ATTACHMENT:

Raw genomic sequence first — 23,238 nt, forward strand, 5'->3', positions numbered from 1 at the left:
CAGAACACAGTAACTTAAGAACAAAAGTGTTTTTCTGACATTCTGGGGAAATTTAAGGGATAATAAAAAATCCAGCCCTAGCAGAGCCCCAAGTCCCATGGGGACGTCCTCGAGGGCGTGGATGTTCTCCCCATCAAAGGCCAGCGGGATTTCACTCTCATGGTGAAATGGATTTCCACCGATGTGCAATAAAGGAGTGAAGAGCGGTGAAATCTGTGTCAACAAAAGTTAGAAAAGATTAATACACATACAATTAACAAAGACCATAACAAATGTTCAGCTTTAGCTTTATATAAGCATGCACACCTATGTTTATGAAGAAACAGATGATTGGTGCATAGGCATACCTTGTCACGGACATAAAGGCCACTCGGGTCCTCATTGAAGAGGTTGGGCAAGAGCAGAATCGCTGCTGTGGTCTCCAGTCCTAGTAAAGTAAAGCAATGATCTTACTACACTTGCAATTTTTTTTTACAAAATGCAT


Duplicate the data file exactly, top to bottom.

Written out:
Raw genomic sequence first — 23,238 nt, forward strand, 5'->3', positions numbered from 1 at the left:
CAGAACACAGTAACTTAAGAACAAAAGTGTTTTTCTGACATTCTGGGGAAATTTAAGGGATAATAAAAAATCCAGCCCTAGCAGAGCCCCAAGTCCCATGGGGACGTCCTCGAGGGCGTGGATGTTCTCCCCATCAAAGGCCAGCGGGATTTCACTCTCATGGTGAAATGGATTTCCACCGATGTGCAATAAAGGAGTGAAGAGCGGTGAAATCTGTGTCAACAAAAGTTAGAAAAGATTAATACACATACAATTAACAAAGACCATAACAAATGTTCAGCTTTAGCTTTATATAAGCATGCACACCTATGTTTATGAAGAAACAGATGATTGGTGCATAGGCATACCTTGTCACGGACATAAAGGCCACTCGGGTCCTCATTGAAGAGGTTGGGCAAGAGCAGAATCGCTGCTGTGGTCTCCAGTCCTAGTAAAGTAAAGCAATGATCTTACTACACTTGCAATTTTTTTTTACAAAATGCAT